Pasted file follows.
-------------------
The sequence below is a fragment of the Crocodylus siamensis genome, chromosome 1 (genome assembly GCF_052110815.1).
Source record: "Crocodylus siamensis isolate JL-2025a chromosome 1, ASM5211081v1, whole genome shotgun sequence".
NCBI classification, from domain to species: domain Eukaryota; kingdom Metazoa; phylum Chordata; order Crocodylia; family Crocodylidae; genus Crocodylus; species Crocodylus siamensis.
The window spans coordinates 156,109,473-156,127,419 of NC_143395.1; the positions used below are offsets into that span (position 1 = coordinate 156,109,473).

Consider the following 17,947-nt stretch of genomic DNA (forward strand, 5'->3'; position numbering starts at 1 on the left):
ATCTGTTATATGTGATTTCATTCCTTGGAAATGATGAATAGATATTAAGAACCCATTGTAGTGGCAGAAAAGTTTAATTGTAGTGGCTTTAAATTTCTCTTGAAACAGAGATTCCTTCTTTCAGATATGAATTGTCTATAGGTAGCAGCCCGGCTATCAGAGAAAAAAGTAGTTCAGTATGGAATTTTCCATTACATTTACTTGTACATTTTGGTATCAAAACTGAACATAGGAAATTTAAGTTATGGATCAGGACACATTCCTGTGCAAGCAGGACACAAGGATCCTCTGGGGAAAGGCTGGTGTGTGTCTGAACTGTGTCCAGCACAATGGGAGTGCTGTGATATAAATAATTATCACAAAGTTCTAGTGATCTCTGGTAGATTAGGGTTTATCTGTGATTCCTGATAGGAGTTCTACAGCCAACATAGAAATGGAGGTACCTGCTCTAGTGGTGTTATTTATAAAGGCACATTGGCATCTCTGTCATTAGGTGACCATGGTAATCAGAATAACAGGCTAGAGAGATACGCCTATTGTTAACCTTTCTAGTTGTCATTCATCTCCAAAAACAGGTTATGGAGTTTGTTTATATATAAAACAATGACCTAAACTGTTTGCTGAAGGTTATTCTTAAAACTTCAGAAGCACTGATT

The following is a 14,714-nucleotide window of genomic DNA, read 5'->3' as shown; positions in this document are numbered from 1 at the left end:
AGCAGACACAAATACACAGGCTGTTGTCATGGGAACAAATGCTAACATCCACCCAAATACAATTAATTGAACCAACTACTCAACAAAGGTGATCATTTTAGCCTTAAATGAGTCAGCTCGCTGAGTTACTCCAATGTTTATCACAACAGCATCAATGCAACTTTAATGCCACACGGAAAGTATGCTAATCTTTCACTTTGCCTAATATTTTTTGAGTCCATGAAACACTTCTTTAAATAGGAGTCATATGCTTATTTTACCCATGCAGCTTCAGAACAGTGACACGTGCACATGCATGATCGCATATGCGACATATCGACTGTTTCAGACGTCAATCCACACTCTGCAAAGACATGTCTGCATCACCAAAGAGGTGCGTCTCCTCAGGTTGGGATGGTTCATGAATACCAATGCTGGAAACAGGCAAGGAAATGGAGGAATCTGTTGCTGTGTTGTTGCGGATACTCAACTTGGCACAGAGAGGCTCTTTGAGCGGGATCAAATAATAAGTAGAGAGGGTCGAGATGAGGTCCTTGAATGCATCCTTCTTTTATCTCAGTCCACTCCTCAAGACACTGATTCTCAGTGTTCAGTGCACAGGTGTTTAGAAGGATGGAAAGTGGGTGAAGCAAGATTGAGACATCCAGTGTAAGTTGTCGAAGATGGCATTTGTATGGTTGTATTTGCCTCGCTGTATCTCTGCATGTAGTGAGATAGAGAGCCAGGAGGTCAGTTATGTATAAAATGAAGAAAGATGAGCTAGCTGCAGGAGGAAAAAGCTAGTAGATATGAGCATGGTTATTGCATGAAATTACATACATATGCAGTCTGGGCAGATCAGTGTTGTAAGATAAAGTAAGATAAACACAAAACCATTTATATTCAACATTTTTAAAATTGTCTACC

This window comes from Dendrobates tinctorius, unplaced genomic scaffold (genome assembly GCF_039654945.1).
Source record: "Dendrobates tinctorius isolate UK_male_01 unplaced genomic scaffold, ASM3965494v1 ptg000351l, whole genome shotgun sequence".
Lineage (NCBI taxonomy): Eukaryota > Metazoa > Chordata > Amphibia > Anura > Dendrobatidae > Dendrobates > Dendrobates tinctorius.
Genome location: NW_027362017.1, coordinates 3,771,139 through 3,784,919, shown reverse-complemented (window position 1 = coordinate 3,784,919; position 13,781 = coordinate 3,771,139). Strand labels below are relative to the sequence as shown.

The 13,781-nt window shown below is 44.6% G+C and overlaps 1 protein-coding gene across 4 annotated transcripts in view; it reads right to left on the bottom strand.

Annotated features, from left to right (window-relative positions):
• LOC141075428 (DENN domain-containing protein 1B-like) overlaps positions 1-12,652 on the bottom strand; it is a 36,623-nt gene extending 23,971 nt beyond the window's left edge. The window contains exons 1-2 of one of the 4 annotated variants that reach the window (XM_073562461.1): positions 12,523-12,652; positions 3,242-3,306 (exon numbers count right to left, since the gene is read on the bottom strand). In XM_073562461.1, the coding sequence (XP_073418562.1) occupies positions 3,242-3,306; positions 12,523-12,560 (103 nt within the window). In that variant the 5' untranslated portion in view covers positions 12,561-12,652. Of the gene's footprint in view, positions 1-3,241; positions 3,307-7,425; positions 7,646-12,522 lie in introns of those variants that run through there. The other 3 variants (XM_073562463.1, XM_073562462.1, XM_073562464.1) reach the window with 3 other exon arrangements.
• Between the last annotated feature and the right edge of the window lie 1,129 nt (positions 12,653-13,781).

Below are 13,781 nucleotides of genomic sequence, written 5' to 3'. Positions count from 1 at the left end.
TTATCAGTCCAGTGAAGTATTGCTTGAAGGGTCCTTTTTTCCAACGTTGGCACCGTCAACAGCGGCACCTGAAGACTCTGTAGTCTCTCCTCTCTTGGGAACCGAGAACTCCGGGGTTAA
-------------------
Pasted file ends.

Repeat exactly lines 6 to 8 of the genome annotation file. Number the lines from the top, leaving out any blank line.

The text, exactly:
ATCTGTTATATGTGATTTCATTCCTTGGAAATGATGAATAGATATTAAGAACCCATTGTAGTGGCAGAAAAGTTTAATTGTAGTGGCTTTAAATTTCTCTTGAAACAGAGATTCCTTCTTTCAGATATGAATTGTCTATAGGTAGCAGCCCGGCTATCAGAGAAAAAAGTAGTTCAGTATGGAATTTTCCATTACATTTACTTGTACATTTTGGTATCAAAACTGAACATAGGAAATTTAAGTTATGGATCAGGACACATTCCTGTGCAAGCAGGACACAAGGATCCTCTGGGGAAAGGCTGGTGTGTGTCTGAACTGTGTCCAGCACAATGGGAGTGCTGTGATATAAATAATTATCACAAAGTTCTAGTGATCTCTGGTAGATTAGGGTTTATCTGTGATTCCTGATAGGAGTTCTACAGCCAACATAGAAATGGAGGTACCTGCTCTAGTGGTGTTATTTATAAAGGCACATTGGCATCTCTGTCATTAGGTGACCATGGTAATCAGAATAACAGGCTAGAGAGATACGCCTATTGTTAACCTTTCTAGTTGTCATTCATCTCCAAAAACAGGTTATGGAGTTTGTTTATATATAAAACAATGACCTAAACTGTTTGCTGAAGGTTATTCTTAAAACTTCAGAAGCACTGATT

The following is a 14,714-nucleotide window of genomic DNA, read 5'->3' as shown; positions in this document are numbered from 1 at the left end:
AGCAGACACAAATACACAGGCTGTTGTCATGGGAACAAATGCTAACATCCACCCAAATACAATTAATTGAACCAACTACTCAACAAAGGTGATCATTTTAGCCTTAAATGAGTCAGCTCGCTGAGTTACTCCAATGTTTATCACAACAGCATCAATGCAACTTTAATGCCACACGGAAAGTATGCTAATCTTTCACTTTGCCTAATATTTTTTGAGTCCATGAAACACTTCTTTAAATAGGAGTCATATGCTTATTTTACCCATGCAGCTTCAGAACAGTGACACGTGCACATGCATGATCGCATATGCGACATATCGACTGTTTCAGACGTCAATCCACACTCTGCAAAGACATGTCTGCATCACCAAAGAGGTGCGTCTCCTCAGGTTGGGATGGTTCATGAATACCAATGCTGGAAACAGGCAAGGAAATGGAGGAATCTGTTGCTGTGTTGTTGCGGATACTCAACTTGGCACAGAGAGGCTCTTTGAGCGGGATCAAATAATAAGTAGAGAGGGTCGAGATGAGGTCCTTGAATGCATCCTTCTTTTATCTCAGTCCACTCCTCAAGACACTGATTCTCAGTGTTCAGTGCACAGGTGTTTAGAAGGATGGAAAGTGGGTGAAGCAAGATTGAGACATCCAGTGTAAGTTGTCGAAGATGGCATTTGTATGGTTGTATTTGCCTCGCTGTATCTCTGCATGTAGTGAGATAGAGAGCCAGGAGGTCAGTTATGTATAAAATGAAGAAAGATGAGCTAGCTGCAGGAGGAAAAAGCTAGTAGATATGAGCATGGTTATTGCATGAAATTACATACATATGCAGTCTGGGCAGATCAGTGTTGTAAGATAAAGTAAGATAAACACAAAACCATTTATATTCAACATTTTTAAAATTGTCTACC